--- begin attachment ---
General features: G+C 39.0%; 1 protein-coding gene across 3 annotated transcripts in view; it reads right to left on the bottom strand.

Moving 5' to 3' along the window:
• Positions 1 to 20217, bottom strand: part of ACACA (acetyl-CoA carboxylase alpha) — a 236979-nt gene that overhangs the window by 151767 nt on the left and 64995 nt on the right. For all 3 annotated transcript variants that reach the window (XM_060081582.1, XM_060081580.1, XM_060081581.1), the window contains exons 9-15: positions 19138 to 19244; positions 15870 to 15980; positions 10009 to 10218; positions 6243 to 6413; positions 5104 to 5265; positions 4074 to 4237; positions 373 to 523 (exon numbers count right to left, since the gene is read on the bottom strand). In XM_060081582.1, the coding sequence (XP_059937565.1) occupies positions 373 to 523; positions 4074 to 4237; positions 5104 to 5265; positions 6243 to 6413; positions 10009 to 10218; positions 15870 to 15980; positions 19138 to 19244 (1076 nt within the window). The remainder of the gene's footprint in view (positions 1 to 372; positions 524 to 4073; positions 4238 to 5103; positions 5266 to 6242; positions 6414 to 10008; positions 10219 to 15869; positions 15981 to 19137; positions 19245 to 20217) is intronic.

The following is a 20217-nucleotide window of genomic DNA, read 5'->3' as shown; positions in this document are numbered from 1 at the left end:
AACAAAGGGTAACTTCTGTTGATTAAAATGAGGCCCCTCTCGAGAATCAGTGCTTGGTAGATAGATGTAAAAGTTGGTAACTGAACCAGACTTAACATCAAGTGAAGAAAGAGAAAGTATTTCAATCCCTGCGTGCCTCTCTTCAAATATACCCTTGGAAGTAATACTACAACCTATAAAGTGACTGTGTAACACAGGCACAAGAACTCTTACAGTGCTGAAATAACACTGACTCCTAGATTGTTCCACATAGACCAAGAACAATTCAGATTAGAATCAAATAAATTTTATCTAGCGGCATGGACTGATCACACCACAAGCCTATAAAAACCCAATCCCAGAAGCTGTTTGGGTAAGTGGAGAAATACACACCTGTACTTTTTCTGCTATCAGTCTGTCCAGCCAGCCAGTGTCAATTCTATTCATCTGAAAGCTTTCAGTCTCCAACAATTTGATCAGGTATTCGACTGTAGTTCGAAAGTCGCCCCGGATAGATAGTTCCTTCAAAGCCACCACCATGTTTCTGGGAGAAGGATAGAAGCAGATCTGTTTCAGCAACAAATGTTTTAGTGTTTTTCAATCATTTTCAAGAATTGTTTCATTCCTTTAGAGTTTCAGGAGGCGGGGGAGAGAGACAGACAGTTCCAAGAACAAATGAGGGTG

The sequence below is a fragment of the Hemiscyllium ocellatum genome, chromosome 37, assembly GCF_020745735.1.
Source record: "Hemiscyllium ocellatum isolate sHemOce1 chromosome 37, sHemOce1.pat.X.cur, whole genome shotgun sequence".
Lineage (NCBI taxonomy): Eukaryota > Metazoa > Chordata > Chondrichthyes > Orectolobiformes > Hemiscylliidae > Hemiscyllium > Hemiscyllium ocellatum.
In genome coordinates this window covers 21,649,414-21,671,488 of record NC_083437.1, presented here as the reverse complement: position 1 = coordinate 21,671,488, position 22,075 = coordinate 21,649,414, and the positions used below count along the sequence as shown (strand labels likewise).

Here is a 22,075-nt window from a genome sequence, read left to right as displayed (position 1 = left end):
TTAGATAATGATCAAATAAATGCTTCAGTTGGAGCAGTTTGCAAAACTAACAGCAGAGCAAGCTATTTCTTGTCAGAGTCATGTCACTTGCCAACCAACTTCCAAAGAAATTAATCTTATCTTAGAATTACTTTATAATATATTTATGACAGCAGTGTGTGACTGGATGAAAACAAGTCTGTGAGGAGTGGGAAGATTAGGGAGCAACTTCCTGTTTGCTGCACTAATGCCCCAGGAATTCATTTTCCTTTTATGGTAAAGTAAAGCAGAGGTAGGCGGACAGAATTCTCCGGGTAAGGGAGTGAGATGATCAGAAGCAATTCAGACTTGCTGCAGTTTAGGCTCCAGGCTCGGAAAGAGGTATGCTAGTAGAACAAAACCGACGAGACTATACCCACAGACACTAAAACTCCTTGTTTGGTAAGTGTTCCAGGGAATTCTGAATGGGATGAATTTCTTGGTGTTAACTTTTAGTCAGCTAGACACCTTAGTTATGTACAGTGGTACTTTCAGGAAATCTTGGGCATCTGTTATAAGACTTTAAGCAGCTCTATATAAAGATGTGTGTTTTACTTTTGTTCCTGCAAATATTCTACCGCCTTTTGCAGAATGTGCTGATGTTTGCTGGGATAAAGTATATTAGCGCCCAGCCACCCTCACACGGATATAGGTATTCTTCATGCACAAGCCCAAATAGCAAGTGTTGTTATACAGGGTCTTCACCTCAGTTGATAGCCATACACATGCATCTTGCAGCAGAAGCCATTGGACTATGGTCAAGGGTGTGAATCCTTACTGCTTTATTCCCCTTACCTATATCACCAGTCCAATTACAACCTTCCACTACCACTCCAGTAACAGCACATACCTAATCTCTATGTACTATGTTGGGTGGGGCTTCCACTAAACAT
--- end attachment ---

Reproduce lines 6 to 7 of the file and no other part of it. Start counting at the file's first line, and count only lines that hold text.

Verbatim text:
The sequence below is a fragment of the Hemiscyllium ocellatum genome, chromosome 37, assembly GCF_020745735.1.
Source record: "Hemiscyllium ocellatum isolate sHemOce1 chromosome 37, sHemOce1.pat.X.cur, whole genome shotgun sequence".